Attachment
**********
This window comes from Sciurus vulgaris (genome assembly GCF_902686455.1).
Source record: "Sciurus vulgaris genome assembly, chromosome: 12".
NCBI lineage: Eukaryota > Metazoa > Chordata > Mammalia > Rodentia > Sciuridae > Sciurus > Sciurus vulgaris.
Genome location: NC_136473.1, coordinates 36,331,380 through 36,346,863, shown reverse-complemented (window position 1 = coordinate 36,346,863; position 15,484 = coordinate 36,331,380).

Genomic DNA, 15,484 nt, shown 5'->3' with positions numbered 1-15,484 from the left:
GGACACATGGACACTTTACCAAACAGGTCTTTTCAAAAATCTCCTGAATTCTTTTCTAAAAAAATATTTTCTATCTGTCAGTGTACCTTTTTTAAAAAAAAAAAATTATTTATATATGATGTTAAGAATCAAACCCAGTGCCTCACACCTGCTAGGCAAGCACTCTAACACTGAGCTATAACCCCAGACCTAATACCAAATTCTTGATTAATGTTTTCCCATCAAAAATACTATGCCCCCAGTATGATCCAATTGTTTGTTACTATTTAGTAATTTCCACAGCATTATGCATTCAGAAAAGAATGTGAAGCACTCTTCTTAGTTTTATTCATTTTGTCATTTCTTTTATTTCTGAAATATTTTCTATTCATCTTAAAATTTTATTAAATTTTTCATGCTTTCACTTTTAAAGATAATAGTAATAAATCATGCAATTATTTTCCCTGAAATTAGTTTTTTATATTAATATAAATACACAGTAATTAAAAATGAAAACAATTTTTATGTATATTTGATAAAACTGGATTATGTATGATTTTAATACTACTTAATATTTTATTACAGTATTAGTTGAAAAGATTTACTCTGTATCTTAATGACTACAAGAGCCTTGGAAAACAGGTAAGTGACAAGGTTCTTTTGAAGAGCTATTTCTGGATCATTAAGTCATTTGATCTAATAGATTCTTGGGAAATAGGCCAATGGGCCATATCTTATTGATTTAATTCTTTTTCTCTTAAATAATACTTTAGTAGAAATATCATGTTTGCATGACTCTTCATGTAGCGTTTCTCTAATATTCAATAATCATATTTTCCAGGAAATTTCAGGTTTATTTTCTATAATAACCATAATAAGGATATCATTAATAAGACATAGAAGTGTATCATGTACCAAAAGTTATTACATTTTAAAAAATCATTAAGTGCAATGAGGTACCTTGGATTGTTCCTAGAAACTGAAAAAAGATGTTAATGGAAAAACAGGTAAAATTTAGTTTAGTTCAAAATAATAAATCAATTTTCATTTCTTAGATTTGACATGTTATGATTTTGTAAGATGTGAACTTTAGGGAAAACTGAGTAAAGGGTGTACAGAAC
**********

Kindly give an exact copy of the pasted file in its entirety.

This window comes from Sciurus vulgaris (genome assembly GCF_902686455.1).
Source record: "Sciurus vulgaris genome assembly, chromosome: 12".
NCBI lineage: Eukaryota > Metazoa > Chordata > Mammalia > Rodentia > Sciuridae > Sciurus > Sciurus vulgaris.
Genome location: NC_136473.1, coordinates 36,331,380 through 36,346,863, shown reverse-complemented (window position 1 = coordinate 36,346,863; position 15,484 = coordinate 36,331,380).

Genomic DNA, 15,484 nt, shown 5'->3' with positions numbered 1-15,484 from the left:
GGACACATGGACACTTTACCAAACAGGTCTTTTCAAAAATCTCCTGAATTCTTTTCTAAAAAAATATTTTCTATCTGTCAGTGTACCTTTTTTAAAAAAAAAAAATTATTTATATATGATGTTAAGAATCAAACCCAGTGCCTCACACCTGCTAGGCAAGCACTCTAACACTGAGCTATAACCCCAGACCTAATACCAAATTCTTGATTAATGTTTTCCCATCAAAAATACTATGCCCCCAGTATGATCCAATTGTTTGTTACTATTTAGTAATTTCCACAGCATTATGCATTCAGAAAAGAATGTGAAGCACTCTTCTTAGTTTTATTCATTTTGTCATTTCTTTTATTTCTGAAATATTTTCTATTCATCTTAAAATTTTATTAAATTTTTCATGCTTTCACTTTTAAAGATAATAGTAATAAATCATGCAATTATTTTCCCTGAAATTAGTTTTTTATATTAATATAAATACACAGTAATTAAAAATGAAAACAATTTTTATGTATATTTGATAAAACTGGATTATGTATGATTTTAATACTACTTAATATTTTATTACAGTATTAGTTGAAAAGATTTACTCTGTATCTTAATGACTACAAGAGCCTTGGAAAACAGGTAAGTGACAAGGTTCTTTTGAAGAGCTATTTCTGGATCATTAAGTCATTTGATCTAATAGATTCTTGGGAAATAGGCCAATGGGCCATATCTTATTGATTTAATTCTTTTTCTCTTAAATAATACTTTAGTAGAAATATCATGTTTGCATGACTCTTCATGTAGCGTTTCTCTAATATTCAATAATCATATTTTCCAGGAAATTTCAGGTTTATTTTCTATAATAACCATAATAAGGATATCATTAATAAGACATAGAAGTGTATCATGTACCAAAAGTTATTACATTTTAAAAAATCATTAAGTGCAATGAGGTACCTTGGATTGTTCCTAGAAACTGAAAAAAGATGTTAATGGAAAAACAGGTAAAATTTAGTTTAGTTCAAAATAATAAATCAATTTTCATTTCTTAGATTTGACATGTTATGATTTTGTAAGATGTGAACTTTAGGGAAAACTGAGTAAAGGGTGTACAGAAC